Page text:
d. In the absence of an established revenue stream, principals need to know that you are financially stable. The last thing they want to do is spend time and money over several weeks to wind up having their rep drop them for financial reasons. By conveying your goals to meet these needs, you will stand a better chance of landing that line to represent.

6. The Sales Process We break down sales into two primary functions:

a. Getting Appointments. We consider the process of getting good face to face sales time with a new customer as 50 percent of the sales effort. For many businesses, the purchasing power can fall on one of several positions. In a manufacturing facility, for example, purchasing can be the responsibility of Purchasing, Maintenance, Engineering, Plant Managers, Store Room managers, Inventory Control, Office Managers, etc. One of the hardest things to do in a complex business environment is to get the right people to listen to your presentation.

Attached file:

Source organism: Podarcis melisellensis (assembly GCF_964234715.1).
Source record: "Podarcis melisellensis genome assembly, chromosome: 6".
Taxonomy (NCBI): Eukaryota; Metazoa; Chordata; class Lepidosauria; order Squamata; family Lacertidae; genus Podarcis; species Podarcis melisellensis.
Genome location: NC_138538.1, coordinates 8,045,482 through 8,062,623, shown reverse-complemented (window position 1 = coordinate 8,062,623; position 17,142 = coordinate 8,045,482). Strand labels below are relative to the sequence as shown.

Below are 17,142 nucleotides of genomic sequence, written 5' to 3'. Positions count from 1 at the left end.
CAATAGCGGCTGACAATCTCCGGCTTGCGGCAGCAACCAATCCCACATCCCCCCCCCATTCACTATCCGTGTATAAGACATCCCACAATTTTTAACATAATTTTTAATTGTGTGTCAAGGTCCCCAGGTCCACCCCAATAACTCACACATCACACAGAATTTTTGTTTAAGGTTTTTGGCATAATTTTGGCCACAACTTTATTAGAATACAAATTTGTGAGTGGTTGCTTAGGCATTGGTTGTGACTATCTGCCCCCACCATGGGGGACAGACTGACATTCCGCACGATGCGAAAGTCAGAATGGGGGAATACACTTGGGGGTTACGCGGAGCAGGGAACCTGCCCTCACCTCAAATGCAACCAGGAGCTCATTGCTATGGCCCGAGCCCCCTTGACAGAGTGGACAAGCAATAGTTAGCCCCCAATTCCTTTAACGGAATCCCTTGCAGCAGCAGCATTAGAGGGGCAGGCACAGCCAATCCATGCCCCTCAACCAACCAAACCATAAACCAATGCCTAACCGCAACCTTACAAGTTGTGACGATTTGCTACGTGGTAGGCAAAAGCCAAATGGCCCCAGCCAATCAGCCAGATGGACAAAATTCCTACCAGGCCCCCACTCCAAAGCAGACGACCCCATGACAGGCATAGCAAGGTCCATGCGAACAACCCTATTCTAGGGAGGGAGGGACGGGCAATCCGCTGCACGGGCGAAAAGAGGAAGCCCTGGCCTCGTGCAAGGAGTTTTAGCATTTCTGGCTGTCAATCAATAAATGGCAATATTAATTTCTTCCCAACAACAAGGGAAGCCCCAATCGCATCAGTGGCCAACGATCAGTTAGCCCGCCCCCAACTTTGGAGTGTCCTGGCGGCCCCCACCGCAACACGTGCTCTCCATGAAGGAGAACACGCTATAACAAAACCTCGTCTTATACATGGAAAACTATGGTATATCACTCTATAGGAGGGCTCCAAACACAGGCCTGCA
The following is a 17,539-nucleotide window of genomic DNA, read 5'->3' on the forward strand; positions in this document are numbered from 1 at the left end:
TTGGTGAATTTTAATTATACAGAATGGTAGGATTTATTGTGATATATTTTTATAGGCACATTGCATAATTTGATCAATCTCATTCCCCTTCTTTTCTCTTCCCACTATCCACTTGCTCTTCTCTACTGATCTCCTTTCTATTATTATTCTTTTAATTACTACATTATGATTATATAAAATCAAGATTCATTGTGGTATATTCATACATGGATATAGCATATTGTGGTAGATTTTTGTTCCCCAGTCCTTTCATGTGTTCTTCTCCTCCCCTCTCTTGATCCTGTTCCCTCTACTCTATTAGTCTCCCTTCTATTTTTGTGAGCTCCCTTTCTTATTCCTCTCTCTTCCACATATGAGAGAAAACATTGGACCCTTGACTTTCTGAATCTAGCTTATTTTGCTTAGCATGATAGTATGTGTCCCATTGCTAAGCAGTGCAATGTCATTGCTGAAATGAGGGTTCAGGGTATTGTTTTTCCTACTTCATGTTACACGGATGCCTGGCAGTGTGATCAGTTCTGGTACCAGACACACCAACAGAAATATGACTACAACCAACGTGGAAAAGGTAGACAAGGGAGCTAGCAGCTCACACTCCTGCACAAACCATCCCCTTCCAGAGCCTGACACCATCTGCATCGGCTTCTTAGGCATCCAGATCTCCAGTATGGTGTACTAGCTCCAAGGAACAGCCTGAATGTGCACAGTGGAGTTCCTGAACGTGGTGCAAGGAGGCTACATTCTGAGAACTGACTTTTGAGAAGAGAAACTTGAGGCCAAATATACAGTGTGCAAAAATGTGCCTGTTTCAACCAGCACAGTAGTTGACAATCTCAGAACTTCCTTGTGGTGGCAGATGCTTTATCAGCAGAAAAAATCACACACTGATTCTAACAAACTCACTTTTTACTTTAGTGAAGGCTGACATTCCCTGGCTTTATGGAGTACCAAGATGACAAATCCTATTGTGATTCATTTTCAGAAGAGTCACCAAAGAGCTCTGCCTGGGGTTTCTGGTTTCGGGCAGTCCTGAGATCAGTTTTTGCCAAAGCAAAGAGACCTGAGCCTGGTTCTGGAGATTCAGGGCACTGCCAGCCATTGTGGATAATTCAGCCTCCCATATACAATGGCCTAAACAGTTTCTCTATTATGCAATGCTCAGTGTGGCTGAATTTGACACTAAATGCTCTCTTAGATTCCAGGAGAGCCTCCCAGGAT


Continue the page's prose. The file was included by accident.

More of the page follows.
b. The Sales Pitch. At the start, this is an area where the tools available to you become most valuable. For any new rep, the absolute best resource to help you become successful is to bring in your principal’s sales manager. While this method may not be practical for all cases, it should be considered where applicable. Long term, it will be your responsibility to perform sales presentations. For the first few months, however, the principals will be very happy if you can set up sales presentations which will maximize their time and efforts. It serves as an excellent method of training and will show your principal that you have the ability to get to the right people. Having your sales manager make some initial presentations will also help improve closing rates and shrink the overall sales cycle. The other advantage includes credibility.

7. Set up a web site. It’s easy and a great way to promote your new business.

8. Keep your new principals happy. The best way is to make sure they know you are actively promoting their products include:

a. Write Call Reports.

b. Get quotation requests.

c. Ask lots of questions.

d. Request travel time with your sales manager, if applicable.